Planejammer Campaign Setting
Gods and Deities
The Divine Compact
A treaty between all the major pantheons with planar presence in the multiverse, the Divine Compact is a deeply involved document, but boils down to five major clauses.
No power may manifest an avatar above a certain level of strength upon the Prime Material Plane, nor may they manifest through any nonphysical means on that plane unless they dwell within the plane.
If any two powers or pantheons set at war with one another, no outsider power may interfere on either side of that war without the express approval of both primary combatants.
No power may directly slay the follower of another deity, nor instruct their own followers to do the same writ large upon the planes. (However, many darker deities exploit certain loopholes to get around this clause by ordering their followers only indirectly through intermediaries, or on a case by case basis for specific key individuals.)
Any power must allow the resurrection of their followers by the follower of another deity if given proper compensation by that deity.
No power may restrict the ability of another power to grant boons to their followers.
This treaty was signed at one of the first Godmoots, after it quickly became apparent that were powers to act unrestricted, they could easily wipe themselves out through direct attacks against one another’s followers. It applies to the members of all pantheons whose leaders are signatories, as well as any individual deities that have signed it. Most pantheon-free deities that have not signed it still abide by it in principle to avoid drawing the wrath of other deities, but only to a degree.
Any new pantheon making inroads upon the planes is invited to the next Godmoot and presented the opportunity to become a signatory; so far, all such have agreed.
Reference On Hallowed Ground, pp.41-42
Accessing the Powers in the Spheres
If the sphere is one known to the DM, or one which has its major powers already designated, then the Detect Powers spell will reveal if the priest’s deity, or deities related to the one involved (either members of the same pantheon or with similar attributes and portfolio) exist. Two different war gods from different fantasy campaigns are probably sufficiently similar to justify a “related” status. However, a god of smithing may have no parallel in a world without developed metalcraft. In that situation, a cleric devoted to the smithing god would not find a power to recharge his spells.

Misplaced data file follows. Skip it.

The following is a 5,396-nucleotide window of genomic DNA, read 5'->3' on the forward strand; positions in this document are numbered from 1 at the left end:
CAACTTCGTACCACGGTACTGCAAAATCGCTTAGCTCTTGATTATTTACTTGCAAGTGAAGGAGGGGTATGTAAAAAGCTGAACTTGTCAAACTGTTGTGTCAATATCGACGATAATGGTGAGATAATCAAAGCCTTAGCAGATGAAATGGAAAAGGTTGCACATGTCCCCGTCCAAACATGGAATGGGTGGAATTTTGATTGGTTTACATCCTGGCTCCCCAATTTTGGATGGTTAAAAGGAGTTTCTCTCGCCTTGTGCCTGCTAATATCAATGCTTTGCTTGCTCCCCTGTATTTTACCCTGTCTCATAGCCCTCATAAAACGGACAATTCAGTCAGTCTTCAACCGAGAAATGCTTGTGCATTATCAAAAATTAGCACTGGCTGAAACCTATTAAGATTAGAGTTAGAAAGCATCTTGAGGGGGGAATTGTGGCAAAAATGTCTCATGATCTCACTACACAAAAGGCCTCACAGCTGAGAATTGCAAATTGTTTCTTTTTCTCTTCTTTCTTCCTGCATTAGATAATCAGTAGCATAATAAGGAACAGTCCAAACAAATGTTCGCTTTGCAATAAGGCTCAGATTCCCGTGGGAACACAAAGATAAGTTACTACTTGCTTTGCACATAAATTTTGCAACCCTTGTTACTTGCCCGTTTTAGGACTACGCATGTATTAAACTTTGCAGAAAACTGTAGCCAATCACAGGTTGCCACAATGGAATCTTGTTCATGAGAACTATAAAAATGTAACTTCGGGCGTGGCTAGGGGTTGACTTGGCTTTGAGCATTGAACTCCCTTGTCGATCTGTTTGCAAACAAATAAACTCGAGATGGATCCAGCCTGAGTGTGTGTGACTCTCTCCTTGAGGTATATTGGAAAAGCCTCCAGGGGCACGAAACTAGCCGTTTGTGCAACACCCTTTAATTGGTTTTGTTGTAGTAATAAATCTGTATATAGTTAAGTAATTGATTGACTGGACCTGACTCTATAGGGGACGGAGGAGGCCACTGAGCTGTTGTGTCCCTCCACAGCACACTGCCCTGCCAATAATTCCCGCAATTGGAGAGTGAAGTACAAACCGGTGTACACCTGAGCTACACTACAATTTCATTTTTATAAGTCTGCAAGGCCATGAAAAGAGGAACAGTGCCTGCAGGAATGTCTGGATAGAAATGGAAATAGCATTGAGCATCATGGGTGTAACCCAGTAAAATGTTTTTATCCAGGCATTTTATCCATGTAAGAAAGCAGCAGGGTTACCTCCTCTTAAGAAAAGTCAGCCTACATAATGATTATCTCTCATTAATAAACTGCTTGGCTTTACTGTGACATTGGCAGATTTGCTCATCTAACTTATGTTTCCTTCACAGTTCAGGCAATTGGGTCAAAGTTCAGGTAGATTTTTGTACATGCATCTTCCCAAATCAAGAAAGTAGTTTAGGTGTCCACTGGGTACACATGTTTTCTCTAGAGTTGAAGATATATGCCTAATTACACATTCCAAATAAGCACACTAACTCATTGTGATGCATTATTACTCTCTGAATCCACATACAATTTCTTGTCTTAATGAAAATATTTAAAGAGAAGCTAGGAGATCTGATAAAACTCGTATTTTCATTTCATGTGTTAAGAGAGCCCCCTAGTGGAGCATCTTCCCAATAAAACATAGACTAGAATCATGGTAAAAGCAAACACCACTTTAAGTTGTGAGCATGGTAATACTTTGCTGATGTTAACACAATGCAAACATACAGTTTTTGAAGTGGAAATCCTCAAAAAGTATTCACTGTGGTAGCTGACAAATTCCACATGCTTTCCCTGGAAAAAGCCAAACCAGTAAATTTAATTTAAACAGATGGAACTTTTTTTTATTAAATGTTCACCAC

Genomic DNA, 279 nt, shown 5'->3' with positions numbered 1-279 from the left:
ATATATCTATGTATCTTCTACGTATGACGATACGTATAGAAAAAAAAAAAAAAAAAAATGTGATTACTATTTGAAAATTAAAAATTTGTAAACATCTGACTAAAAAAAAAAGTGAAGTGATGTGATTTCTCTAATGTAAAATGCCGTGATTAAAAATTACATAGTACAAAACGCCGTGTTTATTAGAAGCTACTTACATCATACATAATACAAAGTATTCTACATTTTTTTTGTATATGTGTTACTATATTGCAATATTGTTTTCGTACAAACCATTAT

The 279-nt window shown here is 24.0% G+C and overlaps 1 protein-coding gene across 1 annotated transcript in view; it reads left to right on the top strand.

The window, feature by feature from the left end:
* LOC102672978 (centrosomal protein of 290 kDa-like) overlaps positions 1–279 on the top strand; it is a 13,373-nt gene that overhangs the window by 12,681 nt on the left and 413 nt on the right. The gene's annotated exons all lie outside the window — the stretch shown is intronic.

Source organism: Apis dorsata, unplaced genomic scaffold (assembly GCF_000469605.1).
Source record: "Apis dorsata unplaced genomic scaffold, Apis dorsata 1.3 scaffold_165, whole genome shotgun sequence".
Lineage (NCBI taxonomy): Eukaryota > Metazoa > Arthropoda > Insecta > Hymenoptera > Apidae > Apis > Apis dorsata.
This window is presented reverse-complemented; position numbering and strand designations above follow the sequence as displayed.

If the sphere is new to the DM (ie, the characters just discovered it), and he has no clear idea what lies within, then roll on the table below for a possible response to the spell:
Die Roll | Response
* 01-10 | Power is known in this sphere. The cleric can recharge spells normally.
* 11-50 | Power is unknown in sphere, but a related power exists. The cleric may regain spells normally after contacting clerics of the related deity.
* 51-90 | Power is unknown in the sphere. The cleric may not regain spells above second level until contact is restored with venerated power.
* 91-00 Power is unknown in sphere. There is a related power, but his relationship is not good with the cleric’s power (whether through lack of knowledge, some ancient insult – imagined or real – or some other mysterious reason). The cleric may not regain spells above second level until either contact is restored with his original power, or the cleric performs a great task for the new power.
While many powers will have similar portfolios and areas of interest (war, healing, agriculture, death, and so on), they are often at varying alignments. In one fantasy world a war god might be a positive figure, and therefore good and lawful. On another world, war might be regarded as a destructive force, and its deity is evil and chaotic.
There are a number of specialty faiths that exist only in space fantasy campaigns, including the Polygots, the Path & the Way, Ptah, and the Planar Churches. If there exists a space civilization of any sort in the crystal sphere, then these faiths will be represented somewhere in that system.
Bast – God of pleasure, protection, punishment of wrongdoers, and cats.
Besmara – Golarion’s pirate goddess.
Celestian The Star Wanderer – God of Wanderers and Wildspace.
Corellon Larethian whose titles include Creator of the Elves and the Protector, patron god of all fey.
Dukagsh – Founder of the Scro and their first god.
Erevan Ilesere – Elven god of mischief, change, rogues, changelings.
Ghaunadaur – God of Abominations, oozes, slimes, jellies, outcasts, ropers, rebels.
Great Mother – Goddess of beholders, magic, fertility, tyranny.
Guardian of the Dead Gods – Formerly the power known as Anubis, now neither mortal nor divine it guards the copses of fallen powers in the Astral.
Ilsensine – god of Mental Domination and Magic, and the patron deity of illithids.
Iuz – the Greyhawk demigod of Deceit, Evil, Oppression, Pain, and Wickedness. Unlike most Greyhawk deities, Iuz makes his home on Oerth.
Llolth – Demon Spider Goddess of the drow.
Morpheus – Endless Lord of The Dreaming.
Murlynd – Oeridian God of Magical Technology
Ptah The Opener of The Way – Aegyptian creator deity and God of Wildspace.
Sardior – Deity of Gem Dragons.
Sharess – Faerunian Goddess of Hedonism, Sensual fulfillment, Festhalls and Cats.
Thoon – perhaps a deity or some other entity, venerated by a specific group of mind flayers.
Vecna – Evil Oeridian God of Secrets, notable for forcing his way into the Sigil by finding a loophole in The Lady of Pain’s ban on deities.
Zagyg – Archmage of Greyhawk who used a God Trap to ascend.
The Unification Church